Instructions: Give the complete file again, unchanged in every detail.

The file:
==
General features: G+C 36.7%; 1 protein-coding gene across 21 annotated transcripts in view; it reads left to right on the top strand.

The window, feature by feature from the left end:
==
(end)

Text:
General features: G+C 36.7%; 1 protein-coding gene across 21 annotated transcripts in view; it reads left to right on the top strand.

The window, feature by feature from the left end: